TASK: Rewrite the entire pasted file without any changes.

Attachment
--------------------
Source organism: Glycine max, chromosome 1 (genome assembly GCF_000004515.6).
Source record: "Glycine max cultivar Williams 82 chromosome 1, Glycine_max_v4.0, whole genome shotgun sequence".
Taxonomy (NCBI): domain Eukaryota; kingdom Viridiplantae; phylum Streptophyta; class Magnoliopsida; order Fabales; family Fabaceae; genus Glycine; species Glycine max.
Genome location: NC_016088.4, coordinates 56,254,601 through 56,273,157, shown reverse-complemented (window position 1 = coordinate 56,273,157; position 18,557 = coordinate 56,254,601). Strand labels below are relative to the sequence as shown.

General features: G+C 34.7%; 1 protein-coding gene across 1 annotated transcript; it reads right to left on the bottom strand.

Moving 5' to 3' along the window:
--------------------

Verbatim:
Source organism: Glycine max, chromosome 1 (genome assembly GCF_000004515.6).
Source record: "Glycine max cultivar Williams 82 chromosome 1, Glycine_max_v4.0, whole genome shotgun sequence".
Taxonomy (NCBI): domain Eukaryota; kingdom Viridiplantae; phylum Streptophyta; class Magnoliopsida; order Fabales; family Fabaceae; genus Glycine; species Glycine max.
Genome location: NC_016088.4, coordinates 56,254,601 through 56,273,157, shown reverse-complemented (window position 1 = coordinate 56,273,157; position 18,557 = coordinate 56,254,601). Strand labels below are relative to the sequence as shown.

General features: G+C 34.7%; 1 protein-coding gene across 1 annotated transcript; it reads right to left on the bottom strand.

Moving 5' to 3' along the window: